Biography of Konrad Klapheck
Monumental, amusingly absurd and sexually suggestive are the words used by Konrad Klapheck (born Düsseldorf, 1935) to describe his work which combines elements of realism, Surrealism and Pop art. The painter and graphic artist is best known for taking everyday objects as subject matter, and rendering them in stark, objective ways. Typewriters, showers, water taps, telephones, sewing machines, irons—all are items that have featured prominently in his oeuvre.
While studying at the Kunstakademie in Düsseldorf from 1954 to 1956, Klapheck was inspired by the magical realism in the works of Dada artist Max Ernst. His interest in this style is reflected through the development of his famous renditions of typewriters; they became increasingly large in size, and the form, the color palettes and treatment of light of these various models of typewriters, are highly reminiscent of Ernst’s work. It is due to this repetitive, cartoonlike treatment of subjects, a sort of magnification of trivial objects that Klapheck has been considered a Pop artist.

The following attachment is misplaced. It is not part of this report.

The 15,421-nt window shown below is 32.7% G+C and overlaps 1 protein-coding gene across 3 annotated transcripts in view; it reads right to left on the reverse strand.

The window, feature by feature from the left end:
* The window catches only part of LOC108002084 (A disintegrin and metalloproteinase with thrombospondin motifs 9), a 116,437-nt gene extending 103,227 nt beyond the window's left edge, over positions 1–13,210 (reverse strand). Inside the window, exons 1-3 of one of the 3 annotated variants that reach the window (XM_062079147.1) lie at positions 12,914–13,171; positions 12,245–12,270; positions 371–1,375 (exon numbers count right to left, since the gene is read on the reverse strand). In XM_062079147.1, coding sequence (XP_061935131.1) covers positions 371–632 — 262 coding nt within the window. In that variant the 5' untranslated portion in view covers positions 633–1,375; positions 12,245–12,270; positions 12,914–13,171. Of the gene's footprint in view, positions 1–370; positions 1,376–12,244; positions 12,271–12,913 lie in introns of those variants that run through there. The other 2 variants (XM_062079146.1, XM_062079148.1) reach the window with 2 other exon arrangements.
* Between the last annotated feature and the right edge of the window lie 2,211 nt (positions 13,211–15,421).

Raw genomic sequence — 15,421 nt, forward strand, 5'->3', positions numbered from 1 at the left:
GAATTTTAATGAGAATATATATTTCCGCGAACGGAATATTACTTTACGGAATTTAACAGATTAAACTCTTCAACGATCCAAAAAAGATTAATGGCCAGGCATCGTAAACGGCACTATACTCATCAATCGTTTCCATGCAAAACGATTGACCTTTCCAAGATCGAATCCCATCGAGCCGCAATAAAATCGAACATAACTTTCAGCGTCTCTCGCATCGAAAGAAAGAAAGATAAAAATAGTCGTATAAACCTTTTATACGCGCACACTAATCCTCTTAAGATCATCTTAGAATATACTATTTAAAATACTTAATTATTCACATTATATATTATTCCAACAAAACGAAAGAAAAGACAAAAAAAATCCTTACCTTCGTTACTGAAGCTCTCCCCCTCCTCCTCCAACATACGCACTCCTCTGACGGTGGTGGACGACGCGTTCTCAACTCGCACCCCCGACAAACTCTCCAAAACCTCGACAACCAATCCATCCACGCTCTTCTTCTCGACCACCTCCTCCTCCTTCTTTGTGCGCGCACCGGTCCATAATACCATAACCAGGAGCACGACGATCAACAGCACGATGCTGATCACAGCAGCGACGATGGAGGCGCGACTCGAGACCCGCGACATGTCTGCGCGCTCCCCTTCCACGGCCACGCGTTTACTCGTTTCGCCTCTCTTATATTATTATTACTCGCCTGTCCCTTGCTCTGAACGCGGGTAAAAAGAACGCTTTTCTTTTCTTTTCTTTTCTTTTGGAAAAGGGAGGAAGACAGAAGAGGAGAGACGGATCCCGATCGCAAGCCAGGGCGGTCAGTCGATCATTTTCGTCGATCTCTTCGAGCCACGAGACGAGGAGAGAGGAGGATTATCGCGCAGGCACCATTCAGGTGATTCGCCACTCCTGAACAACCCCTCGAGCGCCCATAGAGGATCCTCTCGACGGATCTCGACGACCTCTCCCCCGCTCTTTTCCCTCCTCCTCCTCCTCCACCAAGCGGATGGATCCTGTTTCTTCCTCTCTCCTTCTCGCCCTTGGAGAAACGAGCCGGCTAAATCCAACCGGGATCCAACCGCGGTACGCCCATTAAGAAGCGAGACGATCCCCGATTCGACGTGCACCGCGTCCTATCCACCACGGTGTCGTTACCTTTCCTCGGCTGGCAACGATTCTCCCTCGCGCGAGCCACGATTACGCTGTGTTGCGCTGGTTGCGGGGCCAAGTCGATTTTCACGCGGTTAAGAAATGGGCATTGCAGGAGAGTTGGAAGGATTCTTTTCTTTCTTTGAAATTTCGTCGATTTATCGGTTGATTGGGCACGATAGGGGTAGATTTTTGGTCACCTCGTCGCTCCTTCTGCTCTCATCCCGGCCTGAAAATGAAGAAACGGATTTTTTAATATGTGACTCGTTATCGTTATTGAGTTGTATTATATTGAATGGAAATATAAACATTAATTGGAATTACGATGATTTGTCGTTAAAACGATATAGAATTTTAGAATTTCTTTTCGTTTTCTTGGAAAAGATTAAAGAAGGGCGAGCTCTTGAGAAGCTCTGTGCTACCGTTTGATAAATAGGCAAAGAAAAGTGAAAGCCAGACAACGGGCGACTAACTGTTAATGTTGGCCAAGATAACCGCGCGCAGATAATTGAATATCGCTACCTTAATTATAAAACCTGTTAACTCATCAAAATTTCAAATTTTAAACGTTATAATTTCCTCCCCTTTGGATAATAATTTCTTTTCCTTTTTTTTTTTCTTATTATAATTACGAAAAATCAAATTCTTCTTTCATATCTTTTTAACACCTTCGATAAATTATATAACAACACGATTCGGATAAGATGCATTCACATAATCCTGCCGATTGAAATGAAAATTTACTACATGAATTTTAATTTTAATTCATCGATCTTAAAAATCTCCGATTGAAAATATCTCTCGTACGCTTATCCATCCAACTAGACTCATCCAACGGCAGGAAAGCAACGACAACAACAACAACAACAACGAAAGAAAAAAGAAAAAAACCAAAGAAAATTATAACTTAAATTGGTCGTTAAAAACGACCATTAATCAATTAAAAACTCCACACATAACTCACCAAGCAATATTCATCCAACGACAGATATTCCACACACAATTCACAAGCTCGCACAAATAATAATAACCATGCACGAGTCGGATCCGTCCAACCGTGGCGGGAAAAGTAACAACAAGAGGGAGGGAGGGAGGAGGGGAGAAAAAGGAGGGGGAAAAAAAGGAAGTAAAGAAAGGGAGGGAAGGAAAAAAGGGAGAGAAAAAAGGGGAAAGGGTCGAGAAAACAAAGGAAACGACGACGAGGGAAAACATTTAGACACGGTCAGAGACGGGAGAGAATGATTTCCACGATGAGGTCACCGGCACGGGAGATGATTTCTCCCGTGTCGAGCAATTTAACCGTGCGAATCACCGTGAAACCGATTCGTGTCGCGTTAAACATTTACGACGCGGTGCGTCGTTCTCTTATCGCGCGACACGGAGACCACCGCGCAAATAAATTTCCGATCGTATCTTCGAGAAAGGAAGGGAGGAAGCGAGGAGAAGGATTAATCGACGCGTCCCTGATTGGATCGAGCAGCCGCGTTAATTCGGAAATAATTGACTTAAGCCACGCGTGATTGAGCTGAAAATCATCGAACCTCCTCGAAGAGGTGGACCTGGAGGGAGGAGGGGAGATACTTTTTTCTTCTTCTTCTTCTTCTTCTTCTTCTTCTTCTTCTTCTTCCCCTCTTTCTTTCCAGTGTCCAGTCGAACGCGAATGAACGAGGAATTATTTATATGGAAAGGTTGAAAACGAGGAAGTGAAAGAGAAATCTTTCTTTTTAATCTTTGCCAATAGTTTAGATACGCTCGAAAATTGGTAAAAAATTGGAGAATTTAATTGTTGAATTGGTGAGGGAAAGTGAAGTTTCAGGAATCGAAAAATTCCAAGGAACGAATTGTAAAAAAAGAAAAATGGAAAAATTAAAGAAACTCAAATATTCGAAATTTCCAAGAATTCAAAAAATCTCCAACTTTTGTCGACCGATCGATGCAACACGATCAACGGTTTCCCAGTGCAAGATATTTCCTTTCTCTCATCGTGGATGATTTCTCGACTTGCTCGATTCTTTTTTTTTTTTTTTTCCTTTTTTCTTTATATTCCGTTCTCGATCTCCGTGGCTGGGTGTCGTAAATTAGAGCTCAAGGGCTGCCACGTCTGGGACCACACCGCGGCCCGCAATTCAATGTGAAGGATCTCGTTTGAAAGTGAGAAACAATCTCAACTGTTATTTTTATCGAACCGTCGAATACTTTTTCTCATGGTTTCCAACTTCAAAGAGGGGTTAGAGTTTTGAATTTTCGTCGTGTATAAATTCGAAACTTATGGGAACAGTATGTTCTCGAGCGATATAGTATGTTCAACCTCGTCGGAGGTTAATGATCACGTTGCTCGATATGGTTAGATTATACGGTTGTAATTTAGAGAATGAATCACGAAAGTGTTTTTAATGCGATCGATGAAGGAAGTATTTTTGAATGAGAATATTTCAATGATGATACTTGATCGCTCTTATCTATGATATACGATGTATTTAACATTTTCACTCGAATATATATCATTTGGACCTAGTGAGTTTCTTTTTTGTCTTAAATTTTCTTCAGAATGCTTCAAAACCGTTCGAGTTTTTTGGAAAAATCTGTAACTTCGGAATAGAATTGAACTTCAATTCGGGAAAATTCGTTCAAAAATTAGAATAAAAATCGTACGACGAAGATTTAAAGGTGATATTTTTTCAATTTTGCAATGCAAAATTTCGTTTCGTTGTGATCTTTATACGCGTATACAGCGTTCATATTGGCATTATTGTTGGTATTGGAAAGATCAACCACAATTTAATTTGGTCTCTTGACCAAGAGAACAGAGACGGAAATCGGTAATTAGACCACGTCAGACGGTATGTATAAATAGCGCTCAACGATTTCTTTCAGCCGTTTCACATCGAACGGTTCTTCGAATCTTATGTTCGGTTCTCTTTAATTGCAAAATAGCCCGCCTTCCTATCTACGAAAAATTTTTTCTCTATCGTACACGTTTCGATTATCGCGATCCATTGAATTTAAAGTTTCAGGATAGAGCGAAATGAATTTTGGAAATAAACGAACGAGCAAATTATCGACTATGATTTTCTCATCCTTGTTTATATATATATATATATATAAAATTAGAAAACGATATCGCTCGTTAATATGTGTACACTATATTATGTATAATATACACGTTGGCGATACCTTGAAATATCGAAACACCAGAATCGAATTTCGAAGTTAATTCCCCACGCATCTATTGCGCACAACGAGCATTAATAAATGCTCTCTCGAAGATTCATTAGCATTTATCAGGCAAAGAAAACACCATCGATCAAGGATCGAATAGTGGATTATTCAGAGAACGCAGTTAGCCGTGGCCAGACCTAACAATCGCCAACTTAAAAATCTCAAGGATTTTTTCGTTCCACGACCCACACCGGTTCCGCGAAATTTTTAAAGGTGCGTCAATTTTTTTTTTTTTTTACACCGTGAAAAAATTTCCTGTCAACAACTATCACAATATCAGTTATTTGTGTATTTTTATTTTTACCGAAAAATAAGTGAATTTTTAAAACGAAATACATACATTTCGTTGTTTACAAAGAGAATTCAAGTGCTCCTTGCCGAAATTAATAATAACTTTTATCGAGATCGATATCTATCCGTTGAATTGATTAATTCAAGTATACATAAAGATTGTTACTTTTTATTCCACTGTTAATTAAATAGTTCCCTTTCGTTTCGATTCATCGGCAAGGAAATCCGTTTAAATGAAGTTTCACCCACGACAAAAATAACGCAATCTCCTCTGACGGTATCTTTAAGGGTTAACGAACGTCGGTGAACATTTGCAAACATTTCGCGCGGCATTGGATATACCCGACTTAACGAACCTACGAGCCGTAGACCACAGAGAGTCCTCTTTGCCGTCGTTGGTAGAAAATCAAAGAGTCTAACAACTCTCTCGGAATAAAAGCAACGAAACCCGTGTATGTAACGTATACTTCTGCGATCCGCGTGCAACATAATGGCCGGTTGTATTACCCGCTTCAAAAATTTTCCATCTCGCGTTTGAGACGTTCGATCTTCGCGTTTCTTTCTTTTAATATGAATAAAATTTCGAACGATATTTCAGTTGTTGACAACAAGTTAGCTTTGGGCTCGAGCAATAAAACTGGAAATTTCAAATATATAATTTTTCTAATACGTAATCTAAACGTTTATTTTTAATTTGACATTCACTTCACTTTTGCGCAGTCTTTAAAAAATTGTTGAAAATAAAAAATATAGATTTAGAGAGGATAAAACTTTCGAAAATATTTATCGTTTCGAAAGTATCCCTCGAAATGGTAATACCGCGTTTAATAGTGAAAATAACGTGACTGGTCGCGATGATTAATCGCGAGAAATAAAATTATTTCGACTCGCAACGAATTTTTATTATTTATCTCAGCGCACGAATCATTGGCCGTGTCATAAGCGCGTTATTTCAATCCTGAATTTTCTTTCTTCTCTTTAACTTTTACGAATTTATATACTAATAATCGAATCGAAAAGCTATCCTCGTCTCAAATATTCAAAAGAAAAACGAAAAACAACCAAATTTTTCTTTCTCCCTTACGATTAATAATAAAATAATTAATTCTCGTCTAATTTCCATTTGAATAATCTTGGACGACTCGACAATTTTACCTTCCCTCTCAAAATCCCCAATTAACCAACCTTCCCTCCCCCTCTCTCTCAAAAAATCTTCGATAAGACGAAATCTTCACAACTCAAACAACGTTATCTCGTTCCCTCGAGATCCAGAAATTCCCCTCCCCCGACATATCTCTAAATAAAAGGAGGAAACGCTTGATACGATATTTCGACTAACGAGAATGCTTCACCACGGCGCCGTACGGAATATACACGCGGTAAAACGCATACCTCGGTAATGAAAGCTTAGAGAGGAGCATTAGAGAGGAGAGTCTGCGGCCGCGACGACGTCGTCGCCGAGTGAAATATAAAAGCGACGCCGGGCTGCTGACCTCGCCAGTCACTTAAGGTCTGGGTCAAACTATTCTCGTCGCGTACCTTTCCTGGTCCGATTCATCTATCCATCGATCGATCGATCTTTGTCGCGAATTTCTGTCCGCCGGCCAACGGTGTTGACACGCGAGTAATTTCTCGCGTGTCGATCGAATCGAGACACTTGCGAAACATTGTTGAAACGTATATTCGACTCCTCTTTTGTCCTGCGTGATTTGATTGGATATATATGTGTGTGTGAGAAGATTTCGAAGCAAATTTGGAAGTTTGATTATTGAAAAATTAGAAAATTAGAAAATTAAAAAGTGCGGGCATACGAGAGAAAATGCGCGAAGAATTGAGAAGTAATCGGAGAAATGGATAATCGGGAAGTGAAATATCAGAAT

Also inspiring to Klapheck were the artworks and artists he encountered in Paris—particularly Marcel Duchamp’s Anémic Cinéma (a 1926 surrealist, experimental film) and André Breton’s insistence on Klapheck participating in meetings with circles of Paris Surrealists. From 1970, Klapheck focused on his etchings at the Atelier Hartmut Frielinghaus in Hamburg. He began engraving plates that became works of art in themselves, and were exhibited by the gallerist Rudolf Zwirner in Cologne in 1977. These etchings that were produced in large editions make up a significant part of Klapheck’s existing body of work, and today sell for thousands in auction houses worldwide. In the late 90’s Klapheck dedicated himself to portraiture and figure painting—painting colleagues, friends, celebrities from the art world, as well as nudes. The artist is admired not only for his facility to move between oil on canvas to etchings to various other forms of print making, but also for his wide ranges of subject matter, always depicted with a characterizing irony, and a psychological and sexual charge.
Over the course of his career Klapheck has participated in exhibitions in the U.S. and all over Europe. One of his first major retrospectives was held at the Boijmans van Beuningen in Rotterdam in 1974. Klapheck has since had retrospectives throughout Germany, in institutions such as the Hamburg Kunsthalle, the Kunsthalle Tübingen, and the Staatsgalerie moderner Kunst, Munich, with his latest, Klapheck Paintings and Drawings, being held at the Kunstpalast in Düsseldorf in 2013. In 1994, Klapheck travelled to Beijing, China to lecture at the Central Institute of Fine Arts. In 2009 Klapheck was commissioned to design the official poster for Roland Garros, the French Open tennis tournament.